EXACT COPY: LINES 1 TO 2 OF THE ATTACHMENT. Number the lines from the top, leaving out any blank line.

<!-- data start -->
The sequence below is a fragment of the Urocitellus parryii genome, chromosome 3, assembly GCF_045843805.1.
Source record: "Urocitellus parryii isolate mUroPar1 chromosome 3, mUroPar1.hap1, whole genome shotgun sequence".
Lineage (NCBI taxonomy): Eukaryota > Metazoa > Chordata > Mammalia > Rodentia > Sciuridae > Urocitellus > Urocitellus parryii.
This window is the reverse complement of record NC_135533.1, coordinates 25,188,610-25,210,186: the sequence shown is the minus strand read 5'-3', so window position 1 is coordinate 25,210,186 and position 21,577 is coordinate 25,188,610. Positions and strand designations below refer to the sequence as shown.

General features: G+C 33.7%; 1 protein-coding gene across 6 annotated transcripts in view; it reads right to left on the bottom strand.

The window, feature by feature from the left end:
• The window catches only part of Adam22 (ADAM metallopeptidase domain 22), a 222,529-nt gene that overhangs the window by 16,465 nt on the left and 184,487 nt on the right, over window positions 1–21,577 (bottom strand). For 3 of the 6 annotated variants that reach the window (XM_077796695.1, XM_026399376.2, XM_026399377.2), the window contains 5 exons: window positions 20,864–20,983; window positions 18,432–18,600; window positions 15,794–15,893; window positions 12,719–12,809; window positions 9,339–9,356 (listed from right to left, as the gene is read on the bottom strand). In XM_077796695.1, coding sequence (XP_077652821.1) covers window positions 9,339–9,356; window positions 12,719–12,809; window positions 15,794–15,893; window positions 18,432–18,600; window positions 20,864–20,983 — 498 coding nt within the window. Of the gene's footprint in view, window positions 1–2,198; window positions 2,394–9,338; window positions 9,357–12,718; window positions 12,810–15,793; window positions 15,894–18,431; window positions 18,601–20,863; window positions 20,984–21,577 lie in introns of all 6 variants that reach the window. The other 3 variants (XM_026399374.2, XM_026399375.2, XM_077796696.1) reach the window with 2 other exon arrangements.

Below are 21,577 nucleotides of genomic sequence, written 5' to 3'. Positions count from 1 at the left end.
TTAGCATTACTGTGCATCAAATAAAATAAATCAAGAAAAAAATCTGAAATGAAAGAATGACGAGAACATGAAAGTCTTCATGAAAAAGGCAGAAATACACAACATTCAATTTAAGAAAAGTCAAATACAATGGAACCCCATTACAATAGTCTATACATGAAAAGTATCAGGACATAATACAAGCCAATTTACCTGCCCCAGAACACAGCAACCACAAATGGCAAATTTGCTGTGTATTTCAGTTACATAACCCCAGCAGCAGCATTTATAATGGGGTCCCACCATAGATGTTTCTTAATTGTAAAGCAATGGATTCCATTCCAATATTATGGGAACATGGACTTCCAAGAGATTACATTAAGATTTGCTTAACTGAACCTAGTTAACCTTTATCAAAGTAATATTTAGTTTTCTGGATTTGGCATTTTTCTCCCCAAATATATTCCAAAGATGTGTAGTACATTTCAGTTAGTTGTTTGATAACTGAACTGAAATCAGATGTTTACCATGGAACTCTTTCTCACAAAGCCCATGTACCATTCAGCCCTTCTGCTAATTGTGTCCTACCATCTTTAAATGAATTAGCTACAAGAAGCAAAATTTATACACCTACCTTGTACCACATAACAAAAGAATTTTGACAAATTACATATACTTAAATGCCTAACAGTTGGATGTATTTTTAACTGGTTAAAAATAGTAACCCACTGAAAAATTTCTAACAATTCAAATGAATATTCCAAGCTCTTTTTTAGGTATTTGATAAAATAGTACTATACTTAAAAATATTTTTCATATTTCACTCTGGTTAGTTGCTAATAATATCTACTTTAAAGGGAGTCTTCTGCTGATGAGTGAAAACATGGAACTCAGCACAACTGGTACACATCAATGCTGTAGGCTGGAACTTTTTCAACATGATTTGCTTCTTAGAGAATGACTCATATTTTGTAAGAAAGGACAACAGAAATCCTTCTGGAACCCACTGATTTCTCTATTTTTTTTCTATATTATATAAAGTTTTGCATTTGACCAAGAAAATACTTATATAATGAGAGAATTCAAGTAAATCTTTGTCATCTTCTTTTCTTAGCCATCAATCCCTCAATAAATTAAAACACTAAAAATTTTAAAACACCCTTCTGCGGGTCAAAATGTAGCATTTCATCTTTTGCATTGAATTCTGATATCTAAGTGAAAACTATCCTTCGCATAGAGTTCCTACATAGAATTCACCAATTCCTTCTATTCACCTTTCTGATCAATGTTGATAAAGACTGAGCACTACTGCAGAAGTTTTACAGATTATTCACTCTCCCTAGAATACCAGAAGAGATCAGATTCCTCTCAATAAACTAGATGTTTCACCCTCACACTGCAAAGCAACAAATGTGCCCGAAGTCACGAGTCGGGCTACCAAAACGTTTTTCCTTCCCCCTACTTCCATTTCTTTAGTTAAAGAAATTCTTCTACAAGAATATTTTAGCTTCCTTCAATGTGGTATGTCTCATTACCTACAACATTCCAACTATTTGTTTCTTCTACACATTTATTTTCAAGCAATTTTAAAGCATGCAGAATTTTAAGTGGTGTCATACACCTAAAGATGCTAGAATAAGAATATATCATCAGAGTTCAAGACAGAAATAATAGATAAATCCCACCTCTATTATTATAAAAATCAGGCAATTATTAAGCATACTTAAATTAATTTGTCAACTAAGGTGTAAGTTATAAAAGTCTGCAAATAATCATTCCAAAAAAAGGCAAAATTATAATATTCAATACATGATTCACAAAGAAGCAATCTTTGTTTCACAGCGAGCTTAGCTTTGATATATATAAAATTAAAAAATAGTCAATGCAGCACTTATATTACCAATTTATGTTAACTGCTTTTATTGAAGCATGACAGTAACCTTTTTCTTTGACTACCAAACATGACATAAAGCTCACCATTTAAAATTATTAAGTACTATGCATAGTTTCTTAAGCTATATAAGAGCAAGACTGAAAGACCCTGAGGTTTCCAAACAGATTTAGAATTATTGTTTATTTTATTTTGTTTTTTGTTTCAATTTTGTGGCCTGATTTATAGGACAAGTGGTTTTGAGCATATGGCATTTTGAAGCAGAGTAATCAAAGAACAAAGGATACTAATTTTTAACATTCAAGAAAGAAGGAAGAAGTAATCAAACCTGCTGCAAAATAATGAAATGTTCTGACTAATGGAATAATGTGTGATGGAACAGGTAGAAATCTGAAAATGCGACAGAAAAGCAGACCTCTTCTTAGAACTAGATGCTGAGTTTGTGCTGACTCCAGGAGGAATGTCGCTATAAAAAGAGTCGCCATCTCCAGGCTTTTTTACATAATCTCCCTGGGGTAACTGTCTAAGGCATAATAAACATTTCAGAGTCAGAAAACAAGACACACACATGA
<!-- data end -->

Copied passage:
The sequence below is a fragment of the Urocitellus parryii genome, chromosome 3, assembly GCF_045843805.1.
Source record: "Urocitellus parryii isolate mUroPar1 chromosome 3, mUroPar1.hap1, whole genome shotgun sequence".